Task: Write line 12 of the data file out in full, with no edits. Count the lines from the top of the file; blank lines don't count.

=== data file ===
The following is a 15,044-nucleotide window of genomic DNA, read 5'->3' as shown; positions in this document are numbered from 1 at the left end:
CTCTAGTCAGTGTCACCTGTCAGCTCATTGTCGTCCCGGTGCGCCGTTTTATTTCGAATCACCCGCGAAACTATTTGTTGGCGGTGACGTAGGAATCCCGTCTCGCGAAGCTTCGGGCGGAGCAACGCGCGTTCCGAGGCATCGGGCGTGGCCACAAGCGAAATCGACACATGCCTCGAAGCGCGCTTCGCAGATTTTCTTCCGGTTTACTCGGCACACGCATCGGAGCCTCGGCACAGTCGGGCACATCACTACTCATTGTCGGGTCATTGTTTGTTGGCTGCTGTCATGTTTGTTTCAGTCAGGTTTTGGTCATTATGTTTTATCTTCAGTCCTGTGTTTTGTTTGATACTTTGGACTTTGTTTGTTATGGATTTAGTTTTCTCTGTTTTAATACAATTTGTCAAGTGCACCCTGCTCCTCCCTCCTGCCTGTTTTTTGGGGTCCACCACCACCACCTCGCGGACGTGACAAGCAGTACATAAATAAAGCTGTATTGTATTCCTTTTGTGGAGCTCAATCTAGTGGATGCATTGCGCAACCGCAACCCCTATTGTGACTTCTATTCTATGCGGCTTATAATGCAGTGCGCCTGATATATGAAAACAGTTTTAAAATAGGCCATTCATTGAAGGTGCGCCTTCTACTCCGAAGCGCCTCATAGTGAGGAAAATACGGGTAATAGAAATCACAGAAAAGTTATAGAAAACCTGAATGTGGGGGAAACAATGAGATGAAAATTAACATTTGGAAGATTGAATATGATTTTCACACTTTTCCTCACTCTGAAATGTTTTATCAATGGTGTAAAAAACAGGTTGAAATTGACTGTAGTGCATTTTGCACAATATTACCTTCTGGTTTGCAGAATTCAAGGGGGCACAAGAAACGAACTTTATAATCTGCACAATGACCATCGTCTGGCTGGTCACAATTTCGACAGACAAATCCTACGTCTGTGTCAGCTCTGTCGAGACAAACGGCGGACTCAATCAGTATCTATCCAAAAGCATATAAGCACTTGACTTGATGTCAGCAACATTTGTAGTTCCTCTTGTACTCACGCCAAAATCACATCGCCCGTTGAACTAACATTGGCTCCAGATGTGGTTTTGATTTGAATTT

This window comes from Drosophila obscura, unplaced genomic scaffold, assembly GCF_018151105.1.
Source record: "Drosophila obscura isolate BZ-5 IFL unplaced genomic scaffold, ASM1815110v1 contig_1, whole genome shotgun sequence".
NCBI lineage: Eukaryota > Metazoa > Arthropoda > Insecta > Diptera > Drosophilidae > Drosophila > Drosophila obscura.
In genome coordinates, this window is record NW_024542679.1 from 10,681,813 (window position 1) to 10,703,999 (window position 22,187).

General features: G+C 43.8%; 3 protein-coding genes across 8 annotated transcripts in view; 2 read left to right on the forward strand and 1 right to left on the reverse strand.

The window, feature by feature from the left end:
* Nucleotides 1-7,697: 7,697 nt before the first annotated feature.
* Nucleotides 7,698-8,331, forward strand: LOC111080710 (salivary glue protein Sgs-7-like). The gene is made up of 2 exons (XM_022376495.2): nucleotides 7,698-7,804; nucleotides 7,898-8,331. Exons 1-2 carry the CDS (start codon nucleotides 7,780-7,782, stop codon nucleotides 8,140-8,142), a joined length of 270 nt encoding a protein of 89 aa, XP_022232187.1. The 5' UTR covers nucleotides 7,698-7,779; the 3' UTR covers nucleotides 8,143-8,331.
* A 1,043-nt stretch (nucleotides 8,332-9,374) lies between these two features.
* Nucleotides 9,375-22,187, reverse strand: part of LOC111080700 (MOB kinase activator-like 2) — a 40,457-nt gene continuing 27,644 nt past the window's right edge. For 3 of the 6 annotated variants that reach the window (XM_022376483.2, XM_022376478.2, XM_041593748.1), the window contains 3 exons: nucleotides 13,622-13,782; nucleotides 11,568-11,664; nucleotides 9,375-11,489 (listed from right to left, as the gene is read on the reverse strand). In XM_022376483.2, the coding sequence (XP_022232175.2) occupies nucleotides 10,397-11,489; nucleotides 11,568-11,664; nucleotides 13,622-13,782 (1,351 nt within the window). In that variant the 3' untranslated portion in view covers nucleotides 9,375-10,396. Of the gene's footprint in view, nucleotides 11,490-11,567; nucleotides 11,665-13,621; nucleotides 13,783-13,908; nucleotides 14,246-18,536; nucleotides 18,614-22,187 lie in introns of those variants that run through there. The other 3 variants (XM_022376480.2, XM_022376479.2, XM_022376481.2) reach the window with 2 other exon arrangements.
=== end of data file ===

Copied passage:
* Nucleotides 9,375-22,187, reverse strand: part of LOC111080700 (MOB kinase activator-like 2) — a 40,457-nt gene continuing 27,644 nt past the window's right edge. For 3 of the 6 annotated variants that reach the window (XM_022376483.2, XM_022376478.2, XM_041593748.1), the window contains 3 exons: nucleotides 13,622-13,782; nucleotides 11,568-11,664; nucleotides 9,375-11,489 (listed from right to left, as the gene is read on the reverse strand). In XM_022376483.2, the coding sequence (XP_022232175.2) occupies nucleotides 10,397-11,489; nucleotides 11,568-11,664; nucleotides 13,622-13,782 (1,351 nt within the window). In that variant the 3' untranslated portion in view covers nucleotides 9,375-10,396. Of the gene's footprint in view, nucleotides 11,490-11,567; nucleotides 11,665-13,621; nucleotides 13,783-13,908; nucleotides 14,246-18,536; nucleotides 18,614-22,187 lie in introns of those variants that run through there. The other 3 variants (XM_022376480.2, XM_022376479.2, XM_022376481.2) reach the window with 2 other exon arrangements.